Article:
Selection of the luteinizing hormone (LH) response to exogenous gonadotrophin-releasing hormone (GnRH) in sheep has resulted in the establishment of two lines (High and Low) with a fivefold difference in pituitary sensitivity to GnRH. The effect of selection on gonadotrophin gene expression in the presence or absence of an exogenous gonadotrophin-releasing hormone (GnRH) challenge in twenty-week-old ram lambs from both lines was examined. Before treatment with either GnRH or saline, LH and follicle-stimulating hormone (FSH) concentrations were significantly higher in the High line than in the Low line animals (LH and FSH: P < 0.01). One hour after either GnRH or saline, all animals were slaughtered. In the absence of a GnRH challenge, there were significantly higher concentrations of all three gonadotrophin subunit mRNAs in the High line compared with the Low line, corresponding to the higher basal concentrations of LH and FSH. When comparing treatments between the lines, following a GnRH challenge, LHβ subunit mRNA was significantly (P < 0.001) higher in both lines than before the GnRH, whereas there was no significant change in either α or FSHβ subunit mRNA. These results indicate that the differences in basal gonadotrophin secretion are related to differences in gonadotrophin subunit mRNAs with the High line animals having an inherently greater amount of all three gonadotrophin subunit mRNAs. Selection has not altered the differential amounts of gonadotrophin subunit mRNAs, since there is an overall increase in all three gonadotrophin subunits. GnRH appears to preferentially control LHβ mRNA in both High and Low line animals.
S. Harris, M. McClenaghan, J. P. Simons, S. Ali and A. J. Clark
AFRC Institute of Animal Physiology and Genetics Research, Edinburgh Research Station, Roslin, Midlothian EH25 9PS, UK
Keywords: Mammary gland; β-lactoglobulin; transgenic; gene expression
The mammary gland is the specialized secretory organ that provides essential nourishment to mammalian young in the form of milk. Milk is primarily composed of water, fats, lactose and proteins; the major protein components are the various caseins and the whey proteins α-lactalbumin, β-lactoglobulin (ruminants) and whey acidic protein (rodents).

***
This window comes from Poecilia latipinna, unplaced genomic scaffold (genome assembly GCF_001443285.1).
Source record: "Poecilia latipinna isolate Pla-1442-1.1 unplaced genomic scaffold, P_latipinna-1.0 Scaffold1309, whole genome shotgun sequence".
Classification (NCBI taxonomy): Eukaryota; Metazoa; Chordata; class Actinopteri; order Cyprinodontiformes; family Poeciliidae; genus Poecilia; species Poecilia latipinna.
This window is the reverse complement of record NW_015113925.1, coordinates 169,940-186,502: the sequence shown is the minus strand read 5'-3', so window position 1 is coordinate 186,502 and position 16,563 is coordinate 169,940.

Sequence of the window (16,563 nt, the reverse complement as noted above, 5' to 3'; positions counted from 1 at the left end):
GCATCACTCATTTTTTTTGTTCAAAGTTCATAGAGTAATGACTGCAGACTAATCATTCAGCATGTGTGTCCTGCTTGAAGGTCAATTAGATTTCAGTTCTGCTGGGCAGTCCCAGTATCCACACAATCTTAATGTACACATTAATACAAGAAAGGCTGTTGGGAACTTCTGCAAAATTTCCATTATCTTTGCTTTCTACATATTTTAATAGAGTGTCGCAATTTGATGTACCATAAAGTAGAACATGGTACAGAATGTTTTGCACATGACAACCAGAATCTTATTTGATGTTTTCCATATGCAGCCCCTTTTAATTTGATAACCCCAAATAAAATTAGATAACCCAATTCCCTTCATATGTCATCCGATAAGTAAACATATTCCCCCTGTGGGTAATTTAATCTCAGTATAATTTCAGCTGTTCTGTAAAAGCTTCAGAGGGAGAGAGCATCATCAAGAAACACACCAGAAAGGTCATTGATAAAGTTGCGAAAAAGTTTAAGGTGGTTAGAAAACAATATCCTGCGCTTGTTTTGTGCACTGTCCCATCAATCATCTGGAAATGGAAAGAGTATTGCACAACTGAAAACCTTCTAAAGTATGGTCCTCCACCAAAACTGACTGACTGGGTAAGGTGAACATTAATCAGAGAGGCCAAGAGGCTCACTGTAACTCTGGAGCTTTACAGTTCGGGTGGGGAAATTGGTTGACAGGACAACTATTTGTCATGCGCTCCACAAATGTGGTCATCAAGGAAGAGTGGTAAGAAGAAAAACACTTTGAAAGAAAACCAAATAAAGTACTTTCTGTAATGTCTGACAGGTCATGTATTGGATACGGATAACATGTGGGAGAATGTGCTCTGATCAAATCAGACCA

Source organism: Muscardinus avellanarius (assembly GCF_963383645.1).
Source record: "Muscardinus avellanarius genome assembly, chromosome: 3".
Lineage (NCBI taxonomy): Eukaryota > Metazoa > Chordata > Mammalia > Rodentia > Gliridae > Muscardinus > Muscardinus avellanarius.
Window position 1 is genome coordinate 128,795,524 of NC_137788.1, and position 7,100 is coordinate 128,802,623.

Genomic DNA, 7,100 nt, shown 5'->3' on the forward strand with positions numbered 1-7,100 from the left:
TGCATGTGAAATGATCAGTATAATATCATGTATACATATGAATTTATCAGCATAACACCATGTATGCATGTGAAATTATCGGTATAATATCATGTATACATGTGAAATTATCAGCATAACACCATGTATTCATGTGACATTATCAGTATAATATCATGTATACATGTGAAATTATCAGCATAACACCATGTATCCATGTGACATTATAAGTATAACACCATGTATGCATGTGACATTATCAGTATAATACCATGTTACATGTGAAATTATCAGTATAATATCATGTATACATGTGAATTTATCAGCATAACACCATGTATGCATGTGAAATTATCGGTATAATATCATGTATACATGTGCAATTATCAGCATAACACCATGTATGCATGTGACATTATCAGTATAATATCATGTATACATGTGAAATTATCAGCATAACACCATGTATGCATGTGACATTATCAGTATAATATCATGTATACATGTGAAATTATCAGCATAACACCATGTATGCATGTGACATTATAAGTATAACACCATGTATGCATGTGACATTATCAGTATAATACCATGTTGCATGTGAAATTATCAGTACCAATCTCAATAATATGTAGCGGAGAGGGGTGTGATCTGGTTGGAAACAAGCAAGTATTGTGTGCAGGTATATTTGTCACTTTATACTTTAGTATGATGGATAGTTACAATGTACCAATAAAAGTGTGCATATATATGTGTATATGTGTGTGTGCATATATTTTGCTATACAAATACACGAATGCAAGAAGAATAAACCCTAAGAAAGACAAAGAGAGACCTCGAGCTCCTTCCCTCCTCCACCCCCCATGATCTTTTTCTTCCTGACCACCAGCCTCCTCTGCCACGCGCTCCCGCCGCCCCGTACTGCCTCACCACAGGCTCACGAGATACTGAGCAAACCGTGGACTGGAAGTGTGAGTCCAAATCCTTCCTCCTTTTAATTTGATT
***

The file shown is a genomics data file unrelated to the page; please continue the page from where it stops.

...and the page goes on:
Mammary development and milk protein gene expression are regulated by a number of peptide and steroid hormones, as well as cell-cell and cell-substratum interactions within the gland (Topper & Freeman, 1980; Levine & Stockdale, 1985; Li et al., 1987). During gestation the secretory capacity of the mammary gland increases due to cellular proliferation and differentiation; concomitantly milk protein gene expression is initiated in preparation for sustained milk production after parturition. In late lactation milk production
M. X. ZARROW, S. A. ESTES, V. H. DENENBERG and J. H. CLARK
Facilitation of pmsg- or hcg-induced ovulation occurs in the immature female mouse exposed to the presence of, but not in contact with, an adult male. The effect is not seen if an immature or castrated adult male is used. Removal of the olfactory bulbs in the female also prevents facilitation due to the presence of the male. It is suggested that a number of different effects seen in the female due to a pheromone released by the male may be mediated through a single environmental stimulus.